I would like to take drum lessons but unfortunately my schedule doesn't permit it. I know there are many resources online but I'm not sure how long it'd take me to find an answer to my specific question, and Google searches have left me empty-handed so far.

When learning a new drum part, what is the correct way to learn—hand by hand (and foot by foot), integrating the complete "layers" after mastering each hand (and foot)?—or timeslice by timeslice, playing all the components at once, but in chunks of time? (Anticipating that there may be no one "correct" way, what are the qualities or detriments to learning in either fashion?)

So far, I've only been able to learn parts by breaking them down timeslice by timeslice. Mastering one hand or foot at a time seems to do nothing for me when I try to integrate the components together. I'm wondering if this is natural, or expected, and if expected, then whether there are benefits to forcing myself to learn the hard way regardless.

3 Answers 3


The short answer is both! The long answer is that any way you practice has to have a clear focused goal. When you practice something by itself(one hand or foot), what is the reason? If it's purely a matter of executing that single component, splitting it out by itself may be enough. But if coordination is the issue, then practicing individual items may not help. My suggestion is to play parts separately but sing some of the other parts while you do it. Example: play the kick part but use your voice to create the snare. It sounds a little silly, but the idea here is to keep the coordination aspects there while removing the technical portion of actually playing the other parts.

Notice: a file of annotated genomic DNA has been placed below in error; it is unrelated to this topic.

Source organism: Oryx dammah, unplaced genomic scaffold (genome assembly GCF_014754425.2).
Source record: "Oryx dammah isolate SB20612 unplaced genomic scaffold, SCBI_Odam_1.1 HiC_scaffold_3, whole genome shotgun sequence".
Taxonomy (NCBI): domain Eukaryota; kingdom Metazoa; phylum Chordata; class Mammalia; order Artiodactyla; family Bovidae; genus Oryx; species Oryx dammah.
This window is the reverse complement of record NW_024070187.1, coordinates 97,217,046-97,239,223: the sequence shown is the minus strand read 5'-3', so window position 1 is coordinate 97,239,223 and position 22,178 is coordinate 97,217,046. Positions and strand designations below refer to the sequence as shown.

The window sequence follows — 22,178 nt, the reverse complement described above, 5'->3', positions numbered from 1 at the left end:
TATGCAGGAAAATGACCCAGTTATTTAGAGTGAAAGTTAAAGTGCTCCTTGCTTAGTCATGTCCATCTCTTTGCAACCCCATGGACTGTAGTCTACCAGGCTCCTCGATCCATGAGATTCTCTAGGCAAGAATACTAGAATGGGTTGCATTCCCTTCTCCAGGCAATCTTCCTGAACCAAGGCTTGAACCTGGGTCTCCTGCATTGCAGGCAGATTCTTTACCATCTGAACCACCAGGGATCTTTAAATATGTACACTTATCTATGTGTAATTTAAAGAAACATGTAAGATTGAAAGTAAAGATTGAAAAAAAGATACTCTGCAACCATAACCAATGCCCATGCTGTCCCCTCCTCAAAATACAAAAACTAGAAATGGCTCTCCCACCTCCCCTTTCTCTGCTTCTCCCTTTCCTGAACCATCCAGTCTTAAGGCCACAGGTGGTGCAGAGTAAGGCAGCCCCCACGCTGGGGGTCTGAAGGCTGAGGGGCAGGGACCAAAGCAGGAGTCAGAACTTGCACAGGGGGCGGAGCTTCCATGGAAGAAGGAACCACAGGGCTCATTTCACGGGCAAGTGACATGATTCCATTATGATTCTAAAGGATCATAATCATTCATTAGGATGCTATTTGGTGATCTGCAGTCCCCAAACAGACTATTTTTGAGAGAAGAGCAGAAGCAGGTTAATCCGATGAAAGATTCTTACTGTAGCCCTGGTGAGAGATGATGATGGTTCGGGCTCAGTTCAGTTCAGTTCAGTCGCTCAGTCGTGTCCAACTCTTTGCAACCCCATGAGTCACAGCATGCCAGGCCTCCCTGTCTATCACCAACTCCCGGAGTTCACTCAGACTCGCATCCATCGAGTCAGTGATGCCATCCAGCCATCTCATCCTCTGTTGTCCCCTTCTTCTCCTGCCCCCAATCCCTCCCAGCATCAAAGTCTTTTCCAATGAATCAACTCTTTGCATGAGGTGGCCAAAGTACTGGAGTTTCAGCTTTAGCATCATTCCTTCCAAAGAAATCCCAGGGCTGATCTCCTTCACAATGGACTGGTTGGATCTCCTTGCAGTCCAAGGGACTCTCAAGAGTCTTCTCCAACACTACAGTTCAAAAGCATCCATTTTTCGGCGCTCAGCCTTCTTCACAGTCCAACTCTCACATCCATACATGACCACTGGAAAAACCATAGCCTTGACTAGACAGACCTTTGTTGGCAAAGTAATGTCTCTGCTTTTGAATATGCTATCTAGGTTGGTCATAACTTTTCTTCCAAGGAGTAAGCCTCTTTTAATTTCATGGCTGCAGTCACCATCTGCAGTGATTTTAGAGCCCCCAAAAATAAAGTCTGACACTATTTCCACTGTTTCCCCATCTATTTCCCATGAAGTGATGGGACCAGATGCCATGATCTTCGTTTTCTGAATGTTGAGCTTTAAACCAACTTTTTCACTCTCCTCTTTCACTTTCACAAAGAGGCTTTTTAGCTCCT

Also helpful for coordination is figuring out what the composite rhythm. What is the single rhythm that represents what your playing on the kit as a whole? Listen for that rhythm as you play instead of each part. It's all about making the pattern a single thing to conceptualize. As humans we are terrible at being able to conceptualize more than a single thing at a time.

Time slices are good too. Be sure to manipulate how long your slices are.

Generally speaking, for things that you're having trouble with, take a moment to think of half a dozen different ways to practice it that you think might help. Try them all! For me, half the fun of music is discovering which way of 'thinking' about something allows my body to execute it cleanly. It's rarely actually a technical issue.


It's often a matter of finding the darn pattern. There are ridiculously complex drum patterns out there and not all of them are improvised. Even worse, they can be played again and again without missing a note which means, the piece is recorded inside the brain of the performer in a certain way.

This is basically the whole idea of drum practice. Finding that body motion that results with the desired outcome. Now you might think every beat can be broken down into its simple components. While being right you are missing out a big opportunity to enhance the control over the drumset. Example;